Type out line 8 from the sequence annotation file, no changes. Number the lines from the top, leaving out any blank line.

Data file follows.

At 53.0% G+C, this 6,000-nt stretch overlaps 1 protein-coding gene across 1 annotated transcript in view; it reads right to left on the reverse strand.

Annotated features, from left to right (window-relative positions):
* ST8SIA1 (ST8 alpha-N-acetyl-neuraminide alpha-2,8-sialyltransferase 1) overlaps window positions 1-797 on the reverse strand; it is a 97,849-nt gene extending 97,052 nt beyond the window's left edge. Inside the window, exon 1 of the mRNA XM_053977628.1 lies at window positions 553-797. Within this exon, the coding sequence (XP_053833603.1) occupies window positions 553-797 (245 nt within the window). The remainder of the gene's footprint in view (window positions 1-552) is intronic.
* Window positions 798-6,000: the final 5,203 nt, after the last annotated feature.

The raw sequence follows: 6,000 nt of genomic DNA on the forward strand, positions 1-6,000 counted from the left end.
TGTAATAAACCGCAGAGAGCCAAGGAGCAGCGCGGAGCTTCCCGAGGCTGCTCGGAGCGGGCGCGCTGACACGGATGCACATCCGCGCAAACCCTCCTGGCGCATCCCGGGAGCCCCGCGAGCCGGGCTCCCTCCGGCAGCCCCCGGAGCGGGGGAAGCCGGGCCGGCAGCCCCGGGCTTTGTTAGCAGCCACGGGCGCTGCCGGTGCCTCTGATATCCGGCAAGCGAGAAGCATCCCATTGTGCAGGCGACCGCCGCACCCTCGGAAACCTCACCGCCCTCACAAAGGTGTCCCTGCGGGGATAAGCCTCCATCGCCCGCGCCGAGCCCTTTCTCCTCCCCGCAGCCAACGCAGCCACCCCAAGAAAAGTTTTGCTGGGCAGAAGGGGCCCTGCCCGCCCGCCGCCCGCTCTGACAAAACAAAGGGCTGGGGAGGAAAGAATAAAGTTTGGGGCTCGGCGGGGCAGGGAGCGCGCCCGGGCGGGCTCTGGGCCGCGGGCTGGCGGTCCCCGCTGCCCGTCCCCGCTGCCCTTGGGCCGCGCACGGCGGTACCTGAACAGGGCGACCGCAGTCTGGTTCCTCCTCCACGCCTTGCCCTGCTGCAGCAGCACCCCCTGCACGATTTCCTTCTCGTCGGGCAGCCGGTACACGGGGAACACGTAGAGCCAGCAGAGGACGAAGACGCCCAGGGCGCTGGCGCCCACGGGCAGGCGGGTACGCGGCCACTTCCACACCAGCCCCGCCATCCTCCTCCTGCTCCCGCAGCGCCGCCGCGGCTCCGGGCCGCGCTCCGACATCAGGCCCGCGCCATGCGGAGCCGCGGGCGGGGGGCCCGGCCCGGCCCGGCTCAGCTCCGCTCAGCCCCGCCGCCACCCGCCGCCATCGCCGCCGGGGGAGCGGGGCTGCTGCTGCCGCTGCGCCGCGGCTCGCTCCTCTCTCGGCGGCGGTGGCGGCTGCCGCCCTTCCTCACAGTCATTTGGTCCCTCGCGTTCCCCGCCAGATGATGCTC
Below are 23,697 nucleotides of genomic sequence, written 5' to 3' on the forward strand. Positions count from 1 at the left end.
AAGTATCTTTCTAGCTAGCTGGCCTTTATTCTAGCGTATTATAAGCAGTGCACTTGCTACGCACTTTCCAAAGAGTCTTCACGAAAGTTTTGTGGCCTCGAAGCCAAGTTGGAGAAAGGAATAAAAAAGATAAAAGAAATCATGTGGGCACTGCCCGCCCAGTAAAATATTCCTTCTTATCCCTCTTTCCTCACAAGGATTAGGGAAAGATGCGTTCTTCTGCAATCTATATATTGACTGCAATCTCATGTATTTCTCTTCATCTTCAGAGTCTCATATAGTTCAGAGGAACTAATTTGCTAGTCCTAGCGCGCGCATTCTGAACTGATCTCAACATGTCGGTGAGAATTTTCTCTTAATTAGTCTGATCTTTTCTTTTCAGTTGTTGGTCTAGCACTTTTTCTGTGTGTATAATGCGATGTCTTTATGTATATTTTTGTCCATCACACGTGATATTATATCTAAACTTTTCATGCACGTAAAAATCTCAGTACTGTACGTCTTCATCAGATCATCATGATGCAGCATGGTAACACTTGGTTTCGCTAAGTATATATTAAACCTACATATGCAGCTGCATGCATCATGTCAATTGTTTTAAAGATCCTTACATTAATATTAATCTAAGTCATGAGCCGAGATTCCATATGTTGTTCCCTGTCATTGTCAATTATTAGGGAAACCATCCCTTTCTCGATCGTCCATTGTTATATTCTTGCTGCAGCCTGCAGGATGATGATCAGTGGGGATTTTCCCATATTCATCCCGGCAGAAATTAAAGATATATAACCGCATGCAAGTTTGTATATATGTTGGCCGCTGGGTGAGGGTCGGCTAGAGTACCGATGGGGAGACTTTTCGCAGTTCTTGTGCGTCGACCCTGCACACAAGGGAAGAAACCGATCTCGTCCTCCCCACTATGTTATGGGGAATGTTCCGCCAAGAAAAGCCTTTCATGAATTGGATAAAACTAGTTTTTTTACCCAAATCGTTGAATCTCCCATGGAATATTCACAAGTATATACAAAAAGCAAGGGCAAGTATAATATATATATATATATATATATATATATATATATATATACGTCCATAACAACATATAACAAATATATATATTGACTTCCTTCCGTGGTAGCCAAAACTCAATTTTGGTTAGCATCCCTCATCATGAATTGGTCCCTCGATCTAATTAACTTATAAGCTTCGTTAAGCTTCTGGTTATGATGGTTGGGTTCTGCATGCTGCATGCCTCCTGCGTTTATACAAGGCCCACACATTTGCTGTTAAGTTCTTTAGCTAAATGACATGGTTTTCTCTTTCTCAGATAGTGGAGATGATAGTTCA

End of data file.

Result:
AAGTATCTTTCTAGCTAGCTGGCCTTTATTCTAGCGTATTATAAGCAGTGCACTTGCTACGCACTTTCCAAAGAGTCTTCACGAAAGTTTTGTGGCCTCGAAGCCAAGTTGGAGAAAGGAATAAAAAAGATAAAAGAAATCATGTGGGCACTGCCCGCCCAGTAAAATATTCCTTCTTATCCCTCTTTCCTCACAAGGATTAGGGAAAGATGCGTTCTTCTGCAATCTATATATTGACTGCAATCTCATGTATTTCTCTTCATCTTCAGAGTCTCATATAGTTCAGAGGAACTAATTTGCTAGTCCTAGCGCGCGCATTCTGAACTGATCTCAACATGTCGGTGAGAATTTTCTCTTAATTAGTCTGATCTTTTCTTTTCAGTTGTTGGTCTAGCACTTTTTCTGTGTGTATAATGCGATGTCTTTATGTATATTTTTGTCCATCACACGTGATATTATATCTAAACTTTTCATGCACGTAAAAATCTCAGTACTGTACGTCTTCATCAGATCATCATGATGCAGCATGGTAACACTTGGTTTCGCTAAGTATATATTAAACCTACATATGCAGCTGCATGCATCATGTCAATTGTTTTAAAGATCCTTACATTAATATTAATCTAAGTCATGAGCCGAGATTCCATATGTTGTTCCCTGTCATTGTCAATTATTAGGGAAACCATCCCTTTCTCGATCGTCCATTGTTATATTCTTGCTGCAGCCTGCAGGATGATGATCAGTGGGGATTTTCCCATATTCATCCCGGCAGAAATTAAAGATATATAACCGCATGCAAGTTTGTATATATGTTGGCCGCTGGGTGAGGGTCGGCTAGAGTACCGATGGGGAGACTTTTCGCAGTTCTTGTGCGTCGACCCTGCACACAAGGGAAGAAACCGATCTCGTCCTCCCCACTATGTTATGGGGAATGTTCCGCCAAGAAAAGCCTTTCATGAATTGGATAAAACTAGTTTTTTTACCCAAATCGTTGAATCTCCCATGGAATATTCACAAGTATATACAAAAAGCAAGGGCAAGTATAATATATATATATATATATATATATATATATATATATATACGTCCATAACAACATATAACAAATATATATATTGACTTCCTTCCGTGGTAGCCAAAACTCAATTTTGGTTAGCATCCCTCATCATGAATTGGTCCCTCGATCTAATTAACTTATAAGCTTCGTTAAGCTTCTGGTTATGATGGTTGGGTTCTGCATGCTGCATGCCTCCTGCGTTTATACAAGGCCCACACATTTGCTGTTAAGTTCTTTAGCTAAATGACATGGTTTTCTCTTTCTCAGATAGTGGAGATGATAGTTCA